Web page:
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How does the telomeric repeating sequence vary in non-vertebrate Eukaryotes? If you know the repeating sequence of a given species I would appreciate hearing it.


Telomerase is a ribonucleoprotein enzyme that adds DNA sequence repeats to the 3' end of DNA strands in the telomere regions, which are found at the ends of eukaryotic chromosomes.

In vertebrates the conserved telomeric repeating sequence is "TTAGGG".

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up vote 3 down vote accepted

A database that answers the question, charting telomere repeat sequences for all known species, is:

For example in Yeast:

enter image description here

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  • TTAGG telomeric repeats have been found in several insects. From Sahara, Marek & Traut (1):

(TTAGG)n-containing telomeres were found in three Lepidoptera species, the silkworm Bombyx mori (in which the telomeric sequence was recently discovered), the flour moth Ephestia kuehniella, and the wax moth Galleria mellonella, in one species of Hymenoptera, the honey bee Apis mellifera, in one species of Coleoptera, the bark beetle Ips typographus, in one species of Orthoptera, the locust Locusta migratoria, and in a crustacean, the amphipod Gammarus pulex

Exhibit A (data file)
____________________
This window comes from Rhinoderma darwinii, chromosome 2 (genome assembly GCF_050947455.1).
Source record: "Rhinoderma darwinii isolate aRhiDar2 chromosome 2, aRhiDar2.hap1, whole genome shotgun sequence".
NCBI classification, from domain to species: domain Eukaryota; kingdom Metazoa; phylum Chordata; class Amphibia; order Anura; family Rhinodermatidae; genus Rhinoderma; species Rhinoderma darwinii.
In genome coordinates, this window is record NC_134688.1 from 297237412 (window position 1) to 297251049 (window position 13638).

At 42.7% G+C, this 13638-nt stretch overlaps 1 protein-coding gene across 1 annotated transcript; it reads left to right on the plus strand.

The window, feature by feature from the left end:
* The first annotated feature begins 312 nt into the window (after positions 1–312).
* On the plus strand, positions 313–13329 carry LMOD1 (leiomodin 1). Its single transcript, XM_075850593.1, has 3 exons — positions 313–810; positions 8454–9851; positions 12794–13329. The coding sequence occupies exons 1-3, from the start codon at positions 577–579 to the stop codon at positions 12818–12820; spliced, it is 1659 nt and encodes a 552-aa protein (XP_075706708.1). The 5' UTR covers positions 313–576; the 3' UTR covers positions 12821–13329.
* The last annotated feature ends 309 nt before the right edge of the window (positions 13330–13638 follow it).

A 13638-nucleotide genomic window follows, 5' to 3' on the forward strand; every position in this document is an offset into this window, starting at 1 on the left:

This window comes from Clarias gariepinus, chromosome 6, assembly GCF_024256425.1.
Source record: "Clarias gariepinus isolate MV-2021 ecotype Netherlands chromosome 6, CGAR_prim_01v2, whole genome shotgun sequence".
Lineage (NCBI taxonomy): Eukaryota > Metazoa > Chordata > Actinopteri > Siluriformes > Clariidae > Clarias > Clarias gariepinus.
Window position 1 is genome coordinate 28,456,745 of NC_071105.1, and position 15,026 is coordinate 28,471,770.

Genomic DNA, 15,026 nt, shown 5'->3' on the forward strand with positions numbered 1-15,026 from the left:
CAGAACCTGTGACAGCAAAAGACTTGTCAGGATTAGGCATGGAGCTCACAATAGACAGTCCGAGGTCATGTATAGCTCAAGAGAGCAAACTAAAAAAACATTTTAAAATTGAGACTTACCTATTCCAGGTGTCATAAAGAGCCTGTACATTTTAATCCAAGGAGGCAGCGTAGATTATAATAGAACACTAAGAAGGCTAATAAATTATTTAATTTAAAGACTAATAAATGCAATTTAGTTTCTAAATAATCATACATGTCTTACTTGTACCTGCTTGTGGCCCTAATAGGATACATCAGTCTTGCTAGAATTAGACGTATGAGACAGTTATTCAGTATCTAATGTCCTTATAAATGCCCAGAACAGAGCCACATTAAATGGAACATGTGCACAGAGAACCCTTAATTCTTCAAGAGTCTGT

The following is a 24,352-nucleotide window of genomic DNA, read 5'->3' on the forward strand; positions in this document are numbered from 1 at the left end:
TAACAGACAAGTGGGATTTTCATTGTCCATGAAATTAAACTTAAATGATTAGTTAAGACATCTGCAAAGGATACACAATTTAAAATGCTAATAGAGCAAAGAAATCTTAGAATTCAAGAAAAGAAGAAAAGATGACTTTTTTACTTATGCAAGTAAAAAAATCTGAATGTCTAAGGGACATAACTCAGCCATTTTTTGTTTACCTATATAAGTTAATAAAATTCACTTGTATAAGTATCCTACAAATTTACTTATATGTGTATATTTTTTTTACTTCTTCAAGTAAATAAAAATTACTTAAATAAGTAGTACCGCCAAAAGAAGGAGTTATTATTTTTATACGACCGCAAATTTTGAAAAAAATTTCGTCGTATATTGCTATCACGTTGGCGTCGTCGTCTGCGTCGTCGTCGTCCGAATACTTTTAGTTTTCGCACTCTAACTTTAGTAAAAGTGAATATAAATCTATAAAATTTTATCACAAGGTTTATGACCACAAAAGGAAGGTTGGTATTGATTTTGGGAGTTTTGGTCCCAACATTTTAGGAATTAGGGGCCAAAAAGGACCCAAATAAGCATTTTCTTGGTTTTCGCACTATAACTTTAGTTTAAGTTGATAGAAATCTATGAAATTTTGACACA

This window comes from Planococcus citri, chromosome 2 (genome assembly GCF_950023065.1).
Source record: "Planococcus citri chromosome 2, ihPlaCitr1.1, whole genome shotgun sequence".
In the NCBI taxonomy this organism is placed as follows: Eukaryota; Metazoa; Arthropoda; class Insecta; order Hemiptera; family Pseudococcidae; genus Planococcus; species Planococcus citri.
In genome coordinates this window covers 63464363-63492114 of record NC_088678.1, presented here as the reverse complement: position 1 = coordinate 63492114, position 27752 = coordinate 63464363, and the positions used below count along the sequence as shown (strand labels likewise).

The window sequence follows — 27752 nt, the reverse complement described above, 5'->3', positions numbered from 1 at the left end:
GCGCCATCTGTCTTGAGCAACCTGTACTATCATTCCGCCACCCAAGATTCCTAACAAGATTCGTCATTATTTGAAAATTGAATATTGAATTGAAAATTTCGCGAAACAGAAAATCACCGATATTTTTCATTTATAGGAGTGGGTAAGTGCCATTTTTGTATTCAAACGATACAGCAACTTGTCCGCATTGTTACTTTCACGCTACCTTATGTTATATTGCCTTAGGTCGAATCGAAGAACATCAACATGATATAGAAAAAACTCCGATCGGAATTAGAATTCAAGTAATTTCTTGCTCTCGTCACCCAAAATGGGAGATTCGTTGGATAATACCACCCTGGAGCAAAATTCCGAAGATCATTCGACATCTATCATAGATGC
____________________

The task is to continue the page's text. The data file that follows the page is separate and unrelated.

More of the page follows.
• C. elegans have TTAGGC repeats.(2)

  • The TTAGGG motif is also common in filamentous fungi, while Saccharomyces cerevisiae telomeres have TG(TG)(TG) repeats. Many plants have TTTAGGG repeats.(3)

For additional references, see the introduction in Wu et al.(4)

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Cheers jarlemag, +1. I wont tick yet till more answers come through :) – hello_there_andy Mar 6 '14 at 12:34

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